Be­ing the cre­ative brain be­hind Tuff Mounts, Ja­son had no prob­lems com­ing up with en­gine and trans­mis­sion mounts. The Barra swap has proved so pop­u­lar, how­ever, that he is now sell­ing kits that in­clude the en­gine and ’box mounts, along with the gear­box cross­mem­ber and sway-bar. The Tuff Mounts al­low the four-litre to fit into the Holden K-frame us­ing the BA-BF front-hump sump, which dif­fers to the Fg-on sumps that have a rear-hump pan.

While LS swaps of­ten re­quire mess­ing around with cross­mem­ber spac­ers and mov­ing steer­ing and starter mo­tors, Ja­son was sur­prised at how easy fit­ting the Ford mo­tor to the Holden chas­sis was.

“We used the fac­tory Holden temp sen­sor and oil switch. We’ve plumbed up the orig­i­nal Holden heaters. I’ve got the stan­dard ra­di­a­tor over­flow and we’ve re­moved the for­ward ex­pan­sion tank,” he says. “We’ll go through the Su­percheap parts bins for the ra­di­a­tor hoses to suit the six-cylin­der VK ra­di­a­tor, which lined up beau­ti­fully.

“We clear­anced the fire­wall with a ham­mer just to clear the starter mo­tor, and I cut the tun­nel and welded the Ford shifter mount­ing plate into the tun­nel so I could use the fac­tory con­sole,” he con­tin­ues. “We used an AU ex­ten­sion hous­ing and AU rear out­put shaft so that the speedo drive plugged into the BA Fal­con loom, plus we have had to run an Auto Me­ter con­ver­sion box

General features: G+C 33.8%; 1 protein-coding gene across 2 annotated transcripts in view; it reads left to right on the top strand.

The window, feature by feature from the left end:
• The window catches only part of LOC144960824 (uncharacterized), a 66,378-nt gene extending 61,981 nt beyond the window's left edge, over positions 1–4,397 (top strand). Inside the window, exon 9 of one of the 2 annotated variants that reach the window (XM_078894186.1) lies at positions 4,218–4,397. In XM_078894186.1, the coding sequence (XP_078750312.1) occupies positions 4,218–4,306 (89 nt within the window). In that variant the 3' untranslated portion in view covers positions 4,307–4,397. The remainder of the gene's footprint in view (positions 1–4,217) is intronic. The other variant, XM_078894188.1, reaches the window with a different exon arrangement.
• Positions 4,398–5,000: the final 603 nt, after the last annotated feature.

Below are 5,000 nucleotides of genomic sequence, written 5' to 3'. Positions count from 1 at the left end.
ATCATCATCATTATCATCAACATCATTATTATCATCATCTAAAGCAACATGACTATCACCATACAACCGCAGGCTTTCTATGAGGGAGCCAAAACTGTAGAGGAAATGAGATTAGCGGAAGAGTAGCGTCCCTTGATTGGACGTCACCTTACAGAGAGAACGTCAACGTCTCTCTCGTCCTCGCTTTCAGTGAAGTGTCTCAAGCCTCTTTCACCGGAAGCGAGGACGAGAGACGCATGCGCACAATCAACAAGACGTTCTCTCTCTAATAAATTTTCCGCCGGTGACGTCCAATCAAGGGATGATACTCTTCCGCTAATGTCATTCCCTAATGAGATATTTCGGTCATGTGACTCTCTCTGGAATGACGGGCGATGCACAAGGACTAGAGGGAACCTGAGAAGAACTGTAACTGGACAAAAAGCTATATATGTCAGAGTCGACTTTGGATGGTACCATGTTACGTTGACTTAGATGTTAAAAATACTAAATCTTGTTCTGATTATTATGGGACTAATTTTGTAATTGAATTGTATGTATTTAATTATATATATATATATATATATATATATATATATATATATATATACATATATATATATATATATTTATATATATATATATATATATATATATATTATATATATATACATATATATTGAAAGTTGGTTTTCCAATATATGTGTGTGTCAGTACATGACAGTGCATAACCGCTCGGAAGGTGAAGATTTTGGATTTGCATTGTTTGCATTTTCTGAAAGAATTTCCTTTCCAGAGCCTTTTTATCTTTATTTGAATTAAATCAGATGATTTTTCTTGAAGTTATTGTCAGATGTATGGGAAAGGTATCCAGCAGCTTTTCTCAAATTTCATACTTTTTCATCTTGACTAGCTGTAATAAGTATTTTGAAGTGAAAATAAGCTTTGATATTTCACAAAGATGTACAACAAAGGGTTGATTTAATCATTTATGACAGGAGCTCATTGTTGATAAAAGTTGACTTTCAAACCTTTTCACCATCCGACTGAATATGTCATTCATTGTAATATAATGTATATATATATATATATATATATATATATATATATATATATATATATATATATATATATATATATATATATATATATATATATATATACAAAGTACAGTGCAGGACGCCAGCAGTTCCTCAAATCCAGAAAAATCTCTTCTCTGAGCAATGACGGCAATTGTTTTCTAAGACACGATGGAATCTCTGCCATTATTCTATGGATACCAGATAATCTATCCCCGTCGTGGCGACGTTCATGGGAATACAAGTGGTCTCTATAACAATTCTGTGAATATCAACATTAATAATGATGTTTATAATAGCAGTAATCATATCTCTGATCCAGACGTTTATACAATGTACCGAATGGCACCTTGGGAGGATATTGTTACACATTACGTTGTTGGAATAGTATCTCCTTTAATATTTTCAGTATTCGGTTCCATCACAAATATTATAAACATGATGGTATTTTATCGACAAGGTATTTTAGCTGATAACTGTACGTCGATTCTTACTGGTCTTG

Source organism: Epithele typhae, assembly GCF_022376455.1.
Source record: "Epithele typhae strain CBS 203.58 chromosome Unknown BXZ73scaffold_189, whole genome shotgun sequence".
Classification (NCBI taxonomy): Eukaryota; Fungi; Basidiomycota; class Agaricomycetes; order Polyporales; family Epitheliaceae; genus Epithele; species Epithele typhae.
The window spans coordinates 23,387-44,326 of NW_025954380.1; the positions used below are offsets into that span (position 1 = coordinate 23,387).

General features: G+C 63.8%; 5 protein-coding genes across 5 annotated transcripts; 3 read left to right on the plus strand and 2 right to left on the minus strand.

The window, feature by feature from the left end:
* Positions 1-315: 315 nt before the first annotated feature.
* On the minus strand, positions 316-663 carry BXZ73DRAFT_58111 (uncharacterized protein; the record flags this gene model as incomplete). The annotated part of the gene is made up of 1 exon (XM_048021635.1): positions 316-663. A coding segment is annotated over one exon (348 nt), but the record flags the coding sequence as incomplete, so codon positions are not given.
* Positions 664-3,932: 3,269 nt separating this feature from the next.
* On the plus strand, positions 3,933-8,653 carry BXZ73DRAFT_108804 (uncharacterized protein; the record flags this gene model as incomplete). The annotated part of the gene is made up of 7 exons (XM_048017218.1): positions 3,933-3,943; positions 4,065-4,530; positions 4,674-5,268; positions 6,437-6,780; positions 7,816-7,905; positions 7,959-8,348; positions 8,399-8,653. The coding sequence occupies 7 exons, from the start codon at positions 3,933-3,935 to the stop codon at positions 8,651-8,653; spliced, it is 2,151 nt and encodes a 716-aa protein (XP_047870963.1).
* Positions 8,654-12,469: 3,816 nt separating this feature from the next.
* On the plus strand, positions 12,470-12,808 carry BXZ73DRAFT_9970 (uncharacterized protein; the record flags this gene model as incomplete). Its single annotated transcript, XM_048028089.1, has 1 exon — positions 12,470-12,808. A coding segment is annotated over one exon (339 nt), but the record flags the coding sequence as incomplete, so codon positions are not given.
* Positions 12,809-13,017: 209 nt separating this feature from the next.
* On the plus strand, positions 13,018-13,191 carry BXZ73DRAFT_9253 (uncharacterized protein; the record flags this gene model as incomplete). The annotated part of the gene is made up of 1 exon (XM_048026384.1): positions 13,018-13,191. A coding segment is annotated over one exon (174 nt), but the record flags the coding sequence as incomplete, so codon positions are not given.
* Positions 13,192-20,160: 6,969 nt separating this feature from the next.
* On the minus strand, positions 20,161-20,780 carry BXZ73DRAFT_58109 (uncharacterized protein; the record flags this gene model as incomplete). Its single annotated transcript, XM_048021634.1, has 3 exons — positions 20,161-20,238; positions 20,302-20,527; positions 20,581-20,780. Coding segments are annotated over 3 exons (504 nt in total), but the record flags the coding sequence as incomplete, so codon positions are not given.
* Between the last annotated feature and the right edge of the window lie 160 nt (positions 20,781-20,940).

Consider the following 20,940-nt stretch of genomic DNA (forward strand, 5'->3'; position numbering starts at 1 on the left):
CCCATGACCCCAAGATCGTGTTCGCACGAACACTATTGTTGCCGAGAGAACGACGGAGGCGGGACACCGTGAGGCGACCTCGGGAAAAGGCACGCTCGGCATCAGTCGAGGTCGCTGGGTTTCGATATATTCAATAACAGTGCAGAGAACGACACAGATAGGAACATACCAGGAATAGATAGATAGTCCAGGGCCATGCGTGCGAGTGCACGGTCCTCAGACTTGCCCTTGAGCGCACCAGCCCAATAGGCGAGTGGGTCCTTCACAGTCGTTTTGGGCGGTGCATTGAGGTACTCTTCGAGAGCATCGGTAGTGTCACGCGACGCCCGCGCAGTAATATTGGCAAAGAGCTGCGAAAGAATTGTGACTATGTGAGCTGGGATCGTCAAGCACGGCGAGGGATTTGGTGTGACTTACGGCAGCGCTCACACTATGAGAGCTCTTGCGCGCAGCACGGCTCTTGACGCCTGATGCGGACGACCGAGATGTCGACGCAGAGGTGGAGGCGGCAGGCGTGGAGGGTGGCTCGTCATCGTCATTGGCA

to switch from dig­i­tal to ana­logue out­put for the tacho.”

Grant from Dynotron­ics wired the ute with a BA Fal­con ECU, and Gra­ham West Work­shops will flash-tune it us­ing HP Tuners soft­ware, like a reg­u­lar XR6T.

As the aim was for 10-sec­ond quar­ters, the wrecker-spec con­verter and trans­mis­sion were never go­ing to cut the mus­tard, so Jamie from JRM Trans­mis­sions mod­i­fied the stock torque con­verter for 3000rpm stall, and the four-speed Borg­warner auto ’box was re­built to han­dle the ex­tra power. The Commodore tail­shaft has been length­ened 10mm and fit­ted with a Ford yoke to con­nect the BTR auto to the Commodore’s Borg­warner live-axle diff, which has also copped 3.45 gears and 28-spline axles. In the rear end, ad­justable up­per arms and Pan­hard bar are com­bined with strength­ened lower arms to prevent ev­ery­thing twist­ing on take-off.

Inside, Ja­son mod­i­fied the Commodore con­sole to go around the Ford BTR shifter, as it has a sports-shift­ing gate that the stock Commodore auto never did.

With a $10K bud­get, Ja­son opted for 15x4 and 15x7-inch steel ‘chaser’ wheels, wear­ing 165mm-wide front and 235mm-wide rear rub­ber, while the brakes and sus­pen­sion have also been left alone.